The Garrison Diversion water project, one of the largest federal irrigation ventures, has been recommended for a dramatic cutback to limit environmental damage and to address serious drinking water problems in North Dakota, federal officials and members of a congressionally authorized commission said yesterday.

The decision marks the end of an era that began in the 1940s, when Congress authorized the project to irrigate arid North Dakota farm land with water from the Missouri River.

Delayed for decades, Garrison became controversial as officials discovered that it would damage thousands of acres of wetlands, pollute Canadian rivers and cost more than $3,800 per acre.

Congress earlier this year placed a moratorium on further construction of Garrision, still only 15 percent complete, until a 12-member commission appointed by Interior Secretary William P. Clark could review the project and propose a less damaging solution to North Dakota water needs of the future.

The commission proposal, presented yesterday to Clark, would redirect much of the irrigation project into 130 municipal drinking water systems.

The original plan would have reached only 14 such systems, although three-fourths of North Dakota communities depend on well water contaminated beyond state health standards, North Dakota officials said.

The new proposal would irrigate 130,940 acres of farm land, rather than 250,000, as in the existing design. This, in turn, would require fewer miles of canals and reservoirs, limiting damage to wetlands and Canadian waters.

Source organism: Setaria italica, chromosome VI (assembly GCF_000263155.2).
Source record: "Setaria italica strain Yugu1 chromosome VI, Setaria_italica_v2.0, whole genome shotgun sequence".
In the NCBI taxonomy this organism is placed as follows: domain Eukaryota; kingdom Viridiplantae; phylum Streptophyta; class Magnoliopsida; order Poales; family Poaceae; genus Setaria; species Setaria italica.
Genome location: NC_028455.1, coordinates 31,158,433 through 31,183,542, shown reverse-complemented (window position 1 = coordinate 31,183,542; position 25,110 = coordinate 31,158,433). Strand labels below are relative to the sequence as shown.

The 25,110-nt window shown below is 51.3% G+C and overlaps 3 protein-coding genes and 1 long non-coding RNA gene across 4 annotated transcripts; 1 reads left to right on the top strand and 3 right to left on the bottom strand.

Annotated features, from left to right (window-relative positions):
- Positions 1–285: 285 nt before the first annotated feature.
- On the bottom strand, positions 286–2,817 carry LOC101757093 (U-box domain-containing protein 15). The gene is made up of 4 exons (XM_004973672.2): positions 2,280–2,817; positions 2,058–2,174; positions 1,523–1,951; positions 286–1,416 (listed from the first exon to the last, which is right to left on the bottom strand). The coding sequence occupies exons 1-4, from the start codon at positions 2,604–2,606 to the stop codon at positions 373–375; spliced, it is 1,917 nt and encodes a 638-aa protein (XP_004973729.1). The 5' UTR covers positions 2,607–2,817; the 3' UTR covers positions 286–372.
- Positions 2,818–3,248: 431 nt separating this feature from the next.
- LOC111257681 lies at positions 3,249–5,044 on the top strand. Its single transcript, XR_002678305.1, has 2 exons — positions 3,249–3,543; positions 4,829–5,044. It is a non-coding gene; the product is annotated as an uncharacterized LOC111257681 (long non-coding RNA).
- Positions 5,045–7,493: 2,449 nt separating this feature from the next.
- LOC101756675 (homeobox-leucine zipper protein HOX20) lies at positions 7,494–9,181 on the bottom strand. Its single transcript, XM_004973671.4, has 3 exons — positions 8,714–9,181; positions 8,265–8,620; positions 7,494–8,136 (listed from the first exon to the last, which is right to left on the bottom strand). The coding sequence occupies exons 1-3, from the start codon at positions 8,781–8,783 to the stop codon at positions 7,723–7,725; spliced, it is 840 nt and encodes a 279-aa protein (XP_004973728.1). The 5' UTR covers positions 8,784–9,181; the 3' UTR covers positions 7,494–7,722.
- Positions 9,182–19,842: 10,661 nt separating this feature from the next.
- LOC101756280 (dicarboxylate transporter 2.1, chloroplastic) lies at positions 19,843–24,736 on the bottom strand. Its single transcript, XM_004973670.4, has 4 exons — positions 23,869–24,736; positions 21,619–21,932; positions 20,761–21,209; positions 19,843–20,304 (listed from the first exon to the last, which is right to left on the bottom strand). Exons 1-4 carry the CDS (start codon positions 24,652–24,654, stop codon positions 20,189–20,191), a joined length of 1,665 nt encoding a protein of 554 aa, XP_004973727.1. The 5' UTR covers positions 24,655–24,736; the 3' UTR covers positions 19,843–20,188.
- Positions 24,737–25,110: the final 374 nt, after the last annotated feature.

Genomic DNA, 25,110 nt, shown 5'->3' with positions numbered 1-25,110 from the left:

It also calls for the protection of Kraft Slough and the Sheyenne Lake National Wildlife Refuge, rich waterfowl habitats that would have been flooded under the existing design.

The old design called for thousands of miles of reservoirs and canals, which would flood one national wildlife refuge, damage 11 others and transport Missouri River fish into the Hudson River basin and into Canada, possibly in violation of an international water treaty.

The project also came under fire for its cost -- about $1 million per farm to be irrigated.

Many farmers acknowledged that they planned to use the irrigation to increase yields of wheat and corn, which already are in surplus.

Clark said upon receiving the report yesterday that he will move quickly to make recommendations to Congress on how to revise the project.

The commission called on Clark and Congress to lift the moratorium on monies for those parts of the project that it approved so that it could progress.

The commission, chaired by former Louisiana governor David C. Treen, voted 11 to 1 for the proposal, with the dissent coming from John Paulson, retired editor of The Forum, the daily newspaper of Fargo, N.D., and one of the most fervent editorial supporters of Garrison.

He said the proposal by the panel "gutted" Garrison.

Paulson and many other North Dakotans considered Garrison their birthright, a debt to the state for 500,000 acres of prime farm land flooded in the 1940s for a network of dams that stopped flooding in the Missouri Valley.

A coalition of conservation groups cheered the commission report as a deathblow for costly, environmentally damaging water projects, although they said that the revised plan remains more costly, financially and environmentally, than they would like.

"Is this proposal the project we dreamed of? No," said Ed Osann, director of water resources for the National Wildlife Federation. "Will it bring in a new era of water resource management? No. But it is a great improvement, and we will work in that context to support it and improve it."